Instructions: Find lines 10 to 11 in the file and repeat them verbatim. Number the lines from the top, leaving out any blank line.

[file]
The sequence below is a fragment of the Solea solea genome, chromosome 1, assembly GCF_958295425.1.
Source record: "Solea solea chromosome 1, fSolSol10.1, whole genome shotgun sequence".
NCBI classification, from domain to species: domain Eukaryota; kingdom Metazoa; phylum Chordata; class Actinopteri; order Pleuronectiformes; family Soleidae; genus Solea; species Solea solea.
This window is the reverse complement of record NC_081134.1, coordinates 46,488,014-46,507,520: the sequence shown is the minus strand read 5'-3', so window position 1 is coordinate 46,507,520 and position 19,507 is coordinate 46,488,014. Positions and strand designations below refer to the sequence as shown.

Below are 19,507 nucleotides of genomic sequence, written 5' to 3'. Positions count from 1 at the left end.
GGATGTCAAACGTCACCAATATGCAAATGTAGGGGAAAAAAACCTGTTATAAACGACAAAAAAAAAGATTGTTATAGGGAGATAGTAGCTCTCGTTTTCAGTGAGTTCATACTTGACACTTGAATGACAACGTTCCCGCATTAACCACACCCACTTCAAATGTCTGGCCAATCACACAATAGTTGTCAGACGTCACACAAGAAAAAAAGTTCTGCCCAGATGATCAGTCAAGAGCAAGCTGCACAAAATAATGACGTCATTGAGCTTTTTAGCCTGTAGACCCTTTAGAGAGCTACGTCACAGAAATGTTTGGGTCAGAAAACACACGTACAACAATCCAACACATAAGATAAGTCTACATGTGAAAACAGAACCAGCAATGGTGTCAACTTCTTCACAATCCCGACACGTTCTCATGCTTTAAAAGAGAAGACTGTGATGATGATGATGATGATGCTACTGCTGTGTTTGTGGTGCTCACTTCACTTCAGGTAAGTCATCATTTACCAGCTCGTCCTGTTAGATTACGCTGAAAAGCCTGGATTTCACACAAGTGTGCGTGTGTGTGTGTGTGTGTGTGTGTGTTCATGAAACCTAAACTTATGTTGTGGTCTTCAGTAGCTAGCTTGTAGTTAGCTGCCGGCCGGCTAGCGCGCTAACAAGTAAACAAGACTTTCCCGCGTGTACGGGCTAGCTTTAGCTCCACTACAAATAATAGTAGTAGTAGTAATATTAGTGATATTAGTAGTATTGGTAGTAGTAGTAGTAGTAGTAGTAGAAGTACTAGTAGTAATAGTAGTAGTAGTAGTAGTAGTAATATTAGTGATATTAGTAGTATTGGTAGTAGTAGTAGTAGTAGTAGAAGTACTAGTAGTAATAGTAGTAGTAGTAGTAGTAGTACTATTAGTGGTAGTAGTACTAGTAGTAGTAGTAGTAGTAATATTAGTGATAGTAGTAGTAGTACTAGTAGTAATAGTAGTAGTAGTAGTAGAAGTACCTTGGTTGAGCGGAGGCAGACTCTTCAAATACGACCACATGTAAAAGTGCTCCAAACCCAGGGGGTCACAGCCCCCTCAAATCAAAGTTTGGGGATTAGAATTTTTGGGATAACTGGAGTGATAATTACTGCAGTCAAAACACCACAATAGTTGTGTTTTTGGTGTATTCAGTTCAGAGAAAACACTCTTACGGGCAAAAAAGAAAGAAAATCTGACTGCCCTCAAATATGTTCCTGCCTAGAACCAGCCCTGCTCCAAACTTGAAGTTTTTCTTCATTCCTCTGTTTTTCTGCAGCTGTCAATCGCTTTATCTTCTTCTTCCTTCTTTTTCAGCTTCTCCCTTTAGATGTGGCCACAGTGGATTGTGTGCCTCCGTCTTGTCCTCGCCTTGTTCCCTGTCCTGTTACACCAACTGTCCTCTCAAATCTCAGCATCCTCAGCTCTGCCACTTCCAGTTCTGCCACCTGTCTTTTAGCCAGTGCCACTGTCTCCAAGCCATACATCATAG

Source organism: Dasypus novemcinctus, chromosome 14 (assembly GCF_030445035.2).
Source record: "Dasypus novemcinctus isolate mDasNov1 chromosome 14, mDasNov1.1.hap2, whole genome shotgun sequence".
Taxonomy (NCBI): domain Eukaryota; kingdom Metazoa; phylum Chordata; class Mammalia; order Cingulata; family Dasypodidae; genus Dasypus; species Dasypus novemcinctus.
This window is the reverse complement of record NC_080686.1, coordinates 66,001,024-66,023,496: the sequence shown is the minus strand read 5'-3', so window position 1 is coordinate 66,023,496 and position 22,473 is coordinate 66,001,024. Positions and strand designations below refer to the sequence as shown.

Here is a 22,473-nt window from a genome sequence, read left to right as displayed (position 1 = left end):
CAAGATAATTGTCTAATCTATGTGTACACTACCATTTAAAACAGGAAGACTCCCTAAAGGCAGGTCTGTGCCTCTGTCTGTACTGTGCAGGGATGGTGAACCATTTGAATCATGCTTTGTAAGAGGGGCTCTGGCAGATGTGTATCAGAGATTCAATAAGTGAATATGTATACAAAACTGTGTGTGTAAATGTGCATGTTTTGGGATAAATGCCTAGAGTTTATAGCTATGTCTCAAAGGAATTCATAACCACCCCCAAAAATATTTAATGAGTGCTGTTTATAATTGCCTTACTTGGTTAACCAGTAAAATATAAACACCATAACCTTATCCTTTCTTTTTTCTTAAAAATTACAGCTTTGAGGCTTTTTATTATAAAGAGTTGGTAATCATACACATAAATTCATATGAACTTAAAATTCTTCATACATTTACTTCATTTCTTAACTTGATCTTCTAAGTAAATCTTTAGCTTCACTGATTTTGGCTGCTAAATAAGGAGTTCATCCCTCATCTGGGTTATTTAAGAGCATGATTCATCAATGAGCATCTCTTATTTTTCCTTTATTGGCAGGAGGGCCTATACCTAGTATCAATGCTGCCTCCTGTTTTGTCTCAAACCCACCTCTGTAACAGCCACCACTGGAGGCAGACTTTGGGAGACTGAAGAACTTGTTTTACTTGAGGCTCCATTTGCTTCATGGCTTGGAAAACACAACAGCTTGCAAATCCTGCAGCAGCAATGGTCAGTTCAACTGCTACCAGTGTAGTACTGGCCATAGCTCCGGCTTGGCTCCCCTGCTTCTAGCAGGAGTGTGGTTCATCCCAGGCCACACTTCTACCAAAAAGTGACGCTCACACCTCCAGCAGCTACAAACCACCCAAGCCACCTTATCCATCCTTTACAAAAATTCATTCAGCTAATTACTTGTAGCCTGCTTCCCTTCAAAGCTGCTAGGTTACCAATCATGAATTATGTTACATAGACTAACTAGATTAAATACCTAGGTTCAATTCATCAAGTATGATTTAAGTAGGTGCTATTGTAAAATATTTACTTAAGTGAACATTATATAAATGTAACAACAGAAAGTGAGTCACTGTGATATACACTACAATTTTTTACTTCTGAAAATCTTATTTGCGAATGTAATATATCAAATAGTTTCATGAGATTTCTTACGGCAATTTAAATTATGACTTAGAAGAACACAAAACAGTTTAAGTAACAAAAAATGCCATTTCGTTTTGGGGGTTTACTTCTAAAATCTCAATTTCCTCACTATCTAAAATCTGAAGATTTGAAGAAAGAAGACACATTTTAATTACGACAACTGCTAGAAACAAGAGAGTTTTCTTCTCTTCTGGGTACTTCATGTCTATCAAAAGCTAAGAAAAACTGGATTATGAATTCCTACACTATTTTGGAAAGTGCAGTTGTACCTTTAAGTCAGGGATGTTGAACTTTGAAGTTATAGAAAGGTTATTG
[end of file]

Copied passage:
This window is the reverse complement of record NC_080686.1, coordinates 66,001,024-66,023,496: the sequence shown is the minus strand read 5'-3', so window position 1 is coordinate 66,023,496 and position 22,473 is coordinate 66,001,024. Positions and strand designations below refer to the sequence as shown.

Here is a 22,473-nt window from a genome sequence, read left to right as displayed (position 1 = left end):